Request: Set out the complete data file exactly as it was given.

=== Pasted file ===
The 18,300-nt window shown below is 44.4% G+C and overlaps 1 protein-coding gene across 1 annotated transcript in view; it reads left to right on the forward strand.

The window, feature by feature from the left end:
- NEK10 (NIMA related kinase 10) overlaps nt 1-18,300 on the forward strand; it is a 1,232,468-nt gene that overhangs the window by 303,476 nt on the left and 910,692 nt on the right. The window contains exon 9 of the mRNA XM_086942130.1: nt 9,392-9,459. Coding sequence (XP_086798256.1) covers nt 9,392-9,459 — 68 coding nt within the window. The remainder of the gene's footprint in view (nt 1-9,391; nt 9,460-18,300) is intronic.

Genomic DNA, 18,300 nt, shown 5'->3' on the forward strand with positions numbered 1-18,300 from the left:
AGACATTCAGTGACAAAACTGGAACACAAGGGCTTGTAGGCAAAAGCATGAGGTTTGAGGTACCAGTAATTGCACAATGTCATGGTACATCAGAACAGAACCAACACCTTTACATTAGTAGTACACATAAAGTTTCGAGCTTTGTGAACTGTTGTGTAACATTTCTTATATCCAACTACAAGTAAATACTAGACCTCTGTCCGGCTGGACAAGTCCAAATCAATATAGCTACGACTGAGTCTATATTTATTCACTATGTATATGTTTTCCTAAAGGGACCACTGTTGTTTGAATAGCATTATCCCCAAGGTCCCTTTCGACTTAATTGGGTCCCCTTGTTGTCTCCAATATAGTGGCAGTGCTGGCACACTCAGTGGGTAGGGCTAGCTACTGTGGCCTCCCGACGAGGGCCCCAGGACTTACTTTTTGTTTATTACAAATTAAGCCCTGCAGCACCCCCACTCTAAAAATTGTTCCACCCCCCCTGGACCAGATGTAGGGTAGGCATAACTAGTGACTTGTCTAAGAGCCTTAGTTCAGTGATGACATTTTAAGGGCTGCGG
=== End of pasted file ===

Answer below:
The 18,300-nt window shown below is 44.4% G+C and overlaps 1 protein-coding gene across 1 annotated transcript in view; it reads left to right on the forward strand.

The window, feature by feature from the left end:
- NEK10 (NIMA related kinase 10) overlaps nt 1-18,300 on the forward strand; it is a 1,232,468-nt gene that overhangs the window by 303,476 nt on the left and 910,692 nt on the right. The window contains exon 9 of the mRNA XM_086942130.1: nt 9,392-9,459. Coding sequence (XP_086798256.1) covers nt 9,392-9,459 — 68 coding nt within the window. The remainder of the gene's footprint in view (nt 1-9,391; nt 9,460-18,300) is intronic.

Genomic DNA, 18,300 nt, shown 5'->3' on the forward strand with positions numbered 1-18,300 from the left:
AGACATTCAGTGACAAAACTGGAACACAAGGGCTTGTAGGCAAAAGCATGAGGTTTGAGGTACCAGTAATTGCACAATGTCATGGTACATCAGAACAGAACCAACACCTTTACATTAGTAGTACACATAAAGTTTCGAGCTTTGTGAACTGTTGTGTAACATTTCTTATATCCAACTACAAGTAAATACTAGACCTCTGTCCGGCTGGACAAGTCCAAATCAATATAGCTACGACTGAGTCTATATTTATTCACTATGTATATGTTTTCCTAAAGGGACCACTGTTGTTTGAATAGCATTATCCCCAAGGTCCCTTTCGACTTAATTGGGTCCCCTTGTTGTCTCCAATATAGTGGCAGTGCTGGCACACTCAGTGGGTAGGGCTAGCTACTGTGGCCTCCCGACGAGGGCCCCAGGACTTACTTTTTGTTTATTACAAATTAAGCCCTGCAGCACCCCCACTCTAAAAATTGTTCCACCCCCCCTGGACCAGATGTAGGGTAGGCATAACTAGTGACTTGTCTAAGAGCCTTAGTTCAGTGATGACATTTTAAGGGCTGCGG